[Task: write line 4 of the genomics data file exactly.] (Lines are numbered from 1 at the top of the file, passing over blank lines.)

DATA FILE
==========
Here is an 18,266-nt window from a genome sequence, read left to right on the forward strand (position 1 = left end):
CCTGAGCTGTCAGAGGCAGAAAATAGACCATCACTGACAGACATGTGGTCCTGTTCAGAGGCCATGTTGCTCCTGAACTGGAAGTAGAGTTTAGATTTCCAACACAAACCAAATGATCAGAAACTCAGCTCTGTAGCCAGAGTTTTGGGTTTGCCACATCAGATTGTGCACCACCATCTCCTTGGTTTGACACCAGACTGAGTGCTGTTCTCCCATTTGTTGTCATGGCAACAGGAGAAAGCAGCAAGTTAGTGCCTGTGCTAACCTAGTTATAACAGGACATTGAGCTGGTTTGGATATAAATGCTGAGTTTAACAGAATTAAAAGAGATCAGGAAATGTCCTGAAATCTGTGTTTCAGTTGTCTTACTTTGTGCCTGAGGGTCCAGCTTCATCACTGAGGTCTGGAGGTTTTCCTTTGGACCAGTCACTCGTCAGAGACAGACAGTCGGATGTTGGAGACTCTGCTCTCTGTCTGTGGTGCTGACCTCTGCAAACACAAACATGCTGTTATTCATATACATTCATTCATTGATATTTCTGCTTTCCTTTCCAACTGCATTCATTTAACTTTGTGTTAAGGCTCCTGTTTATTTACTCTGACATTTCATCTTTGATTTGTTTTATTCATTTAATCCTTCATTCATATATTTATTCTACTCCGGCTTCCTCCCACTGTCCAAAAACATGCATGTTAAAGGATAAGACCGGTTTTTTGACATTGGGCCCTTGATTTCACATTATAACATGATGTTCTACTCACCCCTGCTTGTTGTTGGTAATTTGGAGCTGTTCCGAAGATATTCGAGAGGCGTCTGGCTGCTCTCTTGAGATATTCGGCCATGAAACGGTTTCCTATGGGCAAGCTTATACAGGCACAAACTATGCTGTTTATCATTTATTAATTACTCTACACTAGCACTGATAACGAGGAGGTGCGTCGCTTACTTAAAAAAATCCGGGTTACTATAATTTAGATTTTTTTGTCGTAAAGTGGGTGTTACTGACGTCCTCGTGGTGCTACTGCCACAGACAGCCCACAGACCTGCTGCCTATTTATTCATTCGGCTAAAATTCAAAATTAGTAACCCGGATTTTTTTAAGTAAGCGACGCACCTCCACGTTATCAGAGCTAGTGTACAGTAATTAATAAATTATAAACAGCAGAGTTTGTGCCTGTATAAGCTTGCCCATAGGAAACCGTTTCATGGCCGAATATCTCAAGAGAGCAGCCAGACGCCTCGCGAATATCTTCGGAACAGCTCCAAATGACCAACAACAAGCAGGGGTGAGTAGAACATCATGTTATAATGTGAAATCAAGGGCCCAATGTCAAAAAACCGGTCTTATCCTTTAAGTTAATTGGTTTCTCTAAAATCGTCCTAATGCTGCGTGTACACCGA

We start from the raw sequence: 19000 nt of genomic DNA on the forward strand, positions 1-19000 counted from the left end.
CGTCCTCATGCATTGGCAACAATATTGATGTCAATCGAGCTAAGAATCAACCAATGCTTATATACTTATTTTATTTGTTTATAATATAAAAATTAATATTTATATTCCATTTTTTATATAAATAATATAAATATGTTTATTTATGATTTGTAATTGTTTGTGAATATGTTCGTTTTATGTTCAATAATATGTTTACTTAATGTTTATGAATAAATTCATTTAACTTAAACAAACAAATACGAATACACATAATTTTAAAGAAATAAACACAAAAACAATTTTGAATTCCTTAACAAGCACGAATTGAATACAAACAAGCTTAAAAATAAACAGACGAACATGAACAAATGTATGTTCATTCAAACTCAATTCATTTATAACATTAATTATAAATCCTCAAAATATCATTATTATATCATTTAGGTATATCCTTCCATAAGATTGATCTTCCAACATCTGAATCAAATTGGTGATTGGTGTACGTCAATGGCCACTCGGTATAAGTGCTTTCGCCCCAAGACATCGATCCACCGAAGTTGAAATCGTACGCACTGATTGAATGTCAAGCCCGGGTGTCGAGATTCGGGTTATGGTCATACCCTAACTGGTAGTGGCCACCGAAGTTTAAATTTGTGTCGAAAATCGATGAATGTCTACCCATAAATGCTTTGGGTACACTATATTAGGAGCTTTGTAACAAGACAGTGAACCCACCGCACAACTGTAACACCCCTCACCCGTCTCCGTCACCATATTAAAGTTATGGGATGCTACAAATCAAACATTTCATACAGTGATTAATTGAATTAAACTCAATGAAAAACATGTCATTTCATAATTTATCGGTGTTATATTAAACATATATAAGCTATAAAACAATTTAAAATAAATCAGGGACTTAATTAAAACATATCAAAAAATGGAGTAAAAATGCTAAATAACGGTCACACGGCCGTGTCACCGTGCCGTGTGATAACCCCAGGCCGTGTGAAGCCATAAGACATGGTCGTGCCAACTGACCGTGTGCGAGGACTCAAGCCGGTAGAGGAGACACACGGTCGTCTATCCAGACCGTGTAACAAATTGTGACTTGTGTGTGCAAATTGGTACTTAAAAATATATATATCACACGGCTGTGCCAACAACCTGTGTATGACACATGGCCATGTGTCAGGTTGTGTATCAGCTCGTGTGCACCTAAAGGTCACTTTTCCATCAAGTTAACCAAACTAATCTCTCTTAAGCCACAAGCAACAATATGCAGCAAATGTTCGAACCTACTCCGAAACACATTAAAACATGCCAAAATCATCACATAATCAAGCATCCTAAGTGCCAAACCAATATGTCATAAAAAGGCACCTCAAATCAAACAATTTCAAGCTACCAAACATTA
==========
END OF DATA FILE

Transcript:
CGTCCTCATGCATTGGCAACAATATTGATGTCAATCGAGCTAAGAATCAACCAATGCTTATATACTTATTTTATTTGTTTATAATATAAAAATTAATATTTATATTCCATTTTTTATATAAATAATATAAATATGTTTATTTATGATTTGTAATTGTTTGTGAATATGTTCGTTTTATGTTCAATAATATGTTTACTTAATGTTTATGAATAAATTCATTTAACTTAAACAAACAAATACGAATACACATAATTTTAAAGAAATAAACACAAAAACAATTTTGAATTCCTTAACAAGCACGAATTGAATACAAACAAGCTTAAAAATAAACAGACGAACATGAACAAATGTATGTTCATTCAAACTCAATTCATTTATAACATTAATTATAAATCCTCAAAATATCATTATTATATCATTTAGGTATATCCTTCCATAAGATTGATCTTCCAACATCTGAATCAAATTGGTGATTGGTGTACGTCAATGGCCACTCGGTATAAGTGCTTTCGCCCCAAGACATCGATCCACCGAAGTTGAAATCGTACGCACTGATTGAATGTCAAGCCCGGGTGTCGAGATTCGGGTTATGGTCATACCCTAACTGGTAGTGGCCACCGAAGTTTAAATTTGTGTCGAAAATCGATGAATGTCTACCCATAAATGCTTTGGGTACACTATATTAGGAGCTTTGTAACAAGACAGTGAACCCACCGCACAACTGTAACACCCCTCACCCGTCTCCGTCACCATATTAAAGTTATGGGATGCTACAAATCAAACATTTCATACAGTGATTAATTGAATTAAACTCAATGAAAAACATGTCATTTCATAATTTATCGGTGTTATATTAAACATATATAAGCTATAAAACAATTTAAAATAAATCAGGGACTTAATTAAAACATATCAAAAAATGGAGTAAAAATGCTAAATAACGGTCACACGGCCGTGTCACCGTGCCGTGTGATAACCCCAGGCCGTGTGAAGCCATAAGACATGGTCGTGCCAACTGACCGTGTGCGAGGACTCAAGCCGGTAGAGGAGACACACGGTCGTCTATCCAGACCGTGTAACAAATTGTGACTTGTGTGTGCAAATTGGTACTTAAAAATATATATATCACACGGCTGTGCCAACAACCTGTGTATGACACATGGCCATGTGTCAGGTTGTGTATCAGCTCGTGTGCACCTAAAGGTCACTTTTCCATCAAGTTAACCAAACTAATCTCTCTTAAGCCACAAGCAACAATATGCAGCAAATGTTCGAACCTACTCCGAAACACATTAAAACATGCCAAAATCATCACATAATCAAGCATCCTAAGTGCCAAACCAATATGTCATAAAAAGGCACCTCAAATCAAACAATTTCAAGCTACCAAACATTA